Vermont History

The Battle of Hubbardton Vermont: A Crucial Chapter in the Revolutionary War

The Battle of Hubbardton, fought on July 7, 1777, near Hubbardton, Vermont, stands as a significant event in the history of the American Revolutionary War. While often overshadowed by larger engagements, this battle played a pivotal role in shaping the outcome of the war. In this article, we will explore the context, key players, strategies, and outcomes of the Battle of Hubbardton, shedding light on its importance in the fight for American independence.

Context and Significance

The Battle of Hubbardton occurred during the Saratoga Campaign, a crucial phase of the Revolutionary War. After the British victory at the Battle of Ticonderoga in early July 1777, American forces were in retreat, and British General John Burgoyne sought to advance southward towards Albany, New York. Aware of the strategic importance of Vermont, General Philip Schuyler dispatched a contingent of American troops to slow the British advance.

The Battle

On July 7, 1777, a force of approximately 1,200 British troops under the command of General Simon Fraser encountered a smaller American force commanded by Colonel Seth Warner and Colonel Ebenezer Francis near Hubbardton. The Americans had established a defensive position on a hill, aiming to delay the British advance and buy time for the main American army to regroup.

The battle commenced in the early morning as British troops launched a series of frontal assaults on the American positions. Despite fierce resistance from the American soldiers, including a bayonet charge led by Colonel Warner, the overwhelming British numbers began to take their toll. Eventually, the Americans were forced to retreat, though they did so in an organized manner.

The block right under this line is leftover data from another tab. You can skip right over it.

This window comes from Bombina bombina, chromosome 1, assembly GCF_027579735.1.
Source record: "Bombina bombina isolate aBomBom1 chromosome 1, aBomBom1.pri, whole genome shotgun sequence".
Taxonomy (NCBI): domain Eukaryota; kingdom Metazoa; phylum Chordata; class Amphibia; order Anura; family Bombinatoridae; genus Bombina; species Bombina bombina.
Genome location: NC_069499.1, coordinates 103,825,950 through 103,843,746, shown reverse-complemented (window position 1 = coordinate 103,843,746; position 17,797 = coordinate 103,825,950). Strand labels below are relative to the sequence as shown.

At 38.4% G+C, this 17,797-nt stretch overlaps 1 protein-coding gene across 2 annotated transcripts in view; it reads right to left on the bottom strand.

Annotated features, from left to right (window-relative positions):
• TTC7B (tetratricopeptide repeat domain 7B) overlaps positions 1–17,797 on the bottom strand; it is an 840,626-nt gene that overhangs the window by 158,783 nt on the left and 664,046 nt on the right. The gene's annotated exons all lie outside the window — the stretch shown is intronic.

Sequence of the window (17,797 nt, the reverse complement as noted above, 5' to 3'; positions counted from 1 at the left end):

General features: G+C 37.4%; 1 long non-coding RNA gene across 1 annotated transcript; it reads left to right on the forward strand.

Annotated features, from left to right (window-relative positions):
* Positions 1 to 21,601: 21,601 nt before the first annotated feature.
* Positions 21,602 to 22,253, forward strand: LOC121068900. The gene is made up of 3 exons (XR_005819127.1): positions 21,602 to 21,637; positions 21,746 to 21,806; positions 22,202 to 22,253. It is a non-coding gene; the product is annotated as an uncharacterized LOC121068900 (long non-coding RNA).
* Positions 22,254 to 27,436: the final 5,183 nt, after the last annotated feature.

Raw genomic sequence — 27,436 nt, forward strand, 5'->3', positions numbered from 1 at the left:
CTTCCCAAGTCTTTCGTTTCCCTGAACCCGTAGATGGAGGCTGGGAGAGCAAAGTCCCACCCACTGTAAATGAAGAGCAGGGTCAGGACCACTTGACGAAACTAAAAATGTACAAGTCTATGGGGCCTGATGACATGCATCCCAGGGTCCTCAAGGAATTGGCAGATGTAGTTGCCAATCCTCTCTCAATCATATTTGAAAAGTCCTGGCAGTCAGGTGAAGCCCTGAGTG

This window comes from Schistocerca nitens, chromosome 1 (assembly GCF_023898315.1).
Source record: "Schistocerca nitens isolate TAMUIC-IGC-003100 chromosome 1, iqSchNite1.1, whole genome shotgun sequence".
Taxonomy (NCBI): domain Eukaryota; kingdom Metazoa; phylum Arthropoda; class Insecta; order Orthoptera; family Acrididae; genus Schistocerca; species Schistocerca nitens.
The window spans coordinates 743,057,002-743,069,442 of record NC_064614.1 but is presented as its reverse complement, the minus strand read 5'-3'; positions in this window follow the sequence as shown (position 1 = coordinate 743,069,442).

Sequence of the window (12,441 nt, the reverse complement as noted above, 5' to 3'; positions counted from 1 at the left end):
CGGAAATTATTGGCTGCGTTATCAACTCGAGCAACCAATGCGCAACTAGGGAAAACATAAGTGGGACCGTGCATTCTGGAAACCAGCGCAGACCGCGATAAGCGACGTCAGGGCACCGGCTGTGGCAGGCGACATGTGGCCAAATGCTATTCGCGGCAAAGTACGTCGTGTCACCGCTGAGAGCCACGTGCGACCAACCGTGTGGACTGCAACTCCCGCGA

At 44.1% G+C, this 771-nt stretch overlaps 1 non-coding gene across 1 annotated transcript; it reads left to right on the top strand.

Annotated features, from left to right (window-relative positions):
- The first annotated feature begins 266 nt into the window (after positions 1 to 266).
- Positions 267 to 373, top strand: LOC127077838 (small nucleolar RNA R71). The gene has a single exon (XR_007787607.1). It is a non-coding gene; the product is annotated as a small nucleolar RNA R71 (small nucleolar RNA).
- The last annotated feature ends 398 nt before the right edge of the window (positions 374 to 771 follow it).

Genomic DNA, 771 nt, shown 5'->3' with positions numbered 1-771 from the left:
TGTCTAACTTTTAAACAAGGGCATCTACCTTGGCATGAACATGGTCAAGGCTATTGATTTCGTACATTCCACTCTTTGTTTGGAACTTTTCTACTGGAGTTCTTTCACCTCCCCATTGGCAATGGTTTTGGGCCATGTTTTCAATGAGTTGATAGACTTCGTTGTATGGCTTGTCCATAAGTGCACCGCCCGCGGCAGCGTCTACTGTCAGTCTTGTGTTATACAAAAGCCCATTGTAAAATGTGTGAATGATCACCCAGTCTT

Key Players and Strategies

The Battle of Hubbardton showcased the leadership and valor of several key individuals.

Colonel Seth Warner

A prominent leader in the Green Mountain Boys militia, Warner commanded the American forces during the battle. His strategic maneuvers and tenacity in the face of superior British forces allowed the American soldiers to delay the enemy’s advance.

General Simon Fraser

A seasoned British officer, Fraser led the British troops during the battle. He displayed tactical skill and determination, effectively coordinating his forces in their efforts to defeat the American resistance.

Outcomes and Legacy

While the Battle of Hubbardton resulted in an American retreat, the engagement achieved its strategic objectives. The American forces successfully delayed the British advance, buying time for General Schuyler to reinforce his troops and form a stronger defensive line further south.

The Battle of Hubbardton had several significant consequences:

Delaying Burgoyne’s Advance

The battle slowed down the British advance towards Albany, ultimately contributing to the British army’s eventual defeat at the Battle of Saratoga.

Boosting American Morale

The determined resistance of the American soldiers at Hubbardton boosted morale within the Continental Army, demonstrating their willingness to stand and fight against superior forces.

Securing Vermont

The Battle of Hubbardton solidified the resolve of the people of Vermont to support the American cause, leading to Vermont’s eventual admission into the Union as the 14th state.


The Battle of Hubbardton, though lesser known than other Revolutionary War engagements, played a critical role in shaping the outcome of the conflict. The American soldiers’ bravery and resilience, led by figures like Seth Warner, left a lasting impact on the Revolutionary War’s narrative. By understanding the significance of battles like Hubbardton, we gain a deeper appreciation for the sacrifices made by those who fought for American independence.

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